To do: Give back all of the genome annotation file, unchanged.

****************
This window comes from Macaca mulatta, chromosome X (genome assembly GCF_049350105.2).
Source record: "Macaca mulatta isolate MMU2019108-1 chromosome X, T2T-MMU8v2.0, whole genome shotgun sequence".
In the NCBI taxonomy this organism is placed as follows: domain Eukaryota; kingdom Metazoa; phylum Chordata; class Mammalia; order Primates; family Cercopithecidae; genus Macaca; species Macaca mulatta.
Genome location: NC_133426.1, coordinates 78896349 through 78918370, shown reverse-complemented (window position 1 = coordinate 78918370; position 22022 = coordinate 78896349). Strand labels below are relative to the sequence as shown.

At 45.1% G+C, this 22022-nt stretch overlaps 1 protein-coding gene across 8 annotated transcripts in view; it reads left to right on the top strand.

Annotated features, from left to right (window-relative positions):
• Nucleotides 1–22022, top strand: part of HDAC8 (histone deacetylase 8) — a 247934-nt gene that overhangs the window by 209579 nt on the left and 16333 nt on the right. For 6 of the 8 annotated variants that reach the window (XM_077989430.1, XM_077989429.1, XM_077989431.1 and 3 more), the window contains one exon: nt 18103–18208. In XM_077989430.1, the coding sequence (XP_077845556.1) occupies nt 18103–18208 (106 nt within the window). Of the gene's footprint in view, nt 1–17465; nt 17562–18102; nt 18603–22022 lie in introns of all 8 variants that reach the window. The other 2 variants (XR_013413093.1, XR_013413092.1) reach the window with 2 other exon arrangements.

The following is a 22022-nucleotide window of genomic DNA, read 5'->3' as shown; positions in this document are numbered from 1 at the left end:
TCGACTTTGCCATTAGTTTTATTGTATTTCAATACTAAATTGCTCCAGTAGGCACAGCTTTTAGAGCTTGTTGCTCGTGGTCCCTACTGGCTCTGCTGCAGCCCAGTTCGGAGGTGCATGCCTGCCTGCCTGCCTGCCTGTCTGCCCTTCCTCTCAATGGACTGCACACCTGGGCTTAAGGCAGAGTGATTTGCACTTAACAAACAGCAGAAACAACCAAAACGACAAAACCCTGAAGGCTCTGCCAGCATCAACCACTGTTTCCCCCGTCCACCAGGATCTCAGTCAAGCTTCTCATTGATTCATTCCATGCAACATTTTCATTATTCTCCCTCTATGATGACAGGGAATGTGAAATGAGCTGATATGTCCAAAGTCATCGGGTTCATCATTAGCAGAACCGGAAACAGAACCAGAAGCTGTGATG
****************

This window comes from Macaca mulatta, chromosome X (genome assembly GCF_049350105.2).
Source record: "Macaca mulatta isolate MMU2019108-1 chromosome X, T2T-MMU8v2.0, whole genome shotgun sequence".
In the NCBI taxonomy this organism is placed as follows: domain Eukaryota; kingdom Metazoa; phylum Chordata; class Mammalia; order Primates; family Cercopithecidae; genus Macaca; species Macaca mulatta.
Genome location: NC_133426.1, coordinates 78896349 through 78918370, shown reverse-complemented (window position 1 = coordinate 78918370; position 22022 = coordinate 78896349). Strand labels below are relative to the sequence as shown.

At 45.1% G+C, this 22022-nt stretch overlaps 1 protein-coding gene across 8 annotated transcripts in view; it reads left to right on the top strand.

Annotated features, from left to right (window-relative positions):
• Nucleotides 1–22022, top strand: part of HDAC8 (histone deacetylase 8) — a 247934-nt gene that overhangs the window by 209579 nt on the left and 16333 nt on the right. For 6 of the 8 annotated variants that reach the window (XM_077989430.1, XM_077989429.1, XM_077989431.1 and 3 more), the window contains one exon: nt 18103–18208. In XM_077989430.1, the coding sequence (XP_077845556.1) occupies nt 18103–18208 (106 nt within the window). Of the gene's footprint in view, nt 1–17465; nt 17562–18102; nt 18603–22022 lie in introns of all 8 variants that reach the window. The other 2 variants (XR_013413093.1, XR_013413092.1) reach the window with 2 other exon arrangements.

The following is a 22022-nucleotide window of genomic DNA, read 5'->3' as shown; positions in this document are numbered from 1 at the left end:
TCGACTTTGCCATTAGTTTTATTGTATTTCAATACTAAATTGCTCCAGTAGGCACAGCTTTTAGAGCTTGTTGCTCGTGGTCCCTACTGGCTCTGCTGCAGCCCAGTTCGGAGGTGCATGCCTGCCTGCCTGCCTGCCTGTCTGCCCTTCCTCTCAATGGACTGCACACCTGGGCTTAAGGCAGAGTGATTTGCACTTAACAAACAGCAGAAACAACCAAAACGACAAAACCCTGAAGGCTCTGCCAGCATCAACCACTGTTTCCCCCGTCCACCAGGATCTCAGTCAAGCTTCTCATTGATTCATTCCATGCAACATTTTCATTATTCTCCCTCTATGATGACAGGGAATGTGAAATGAGCTGATATGTCCAAAGTCATCGGGTTCATCATTAGCAGAACCGGAAACAGAACCAGAAGCTGTGATG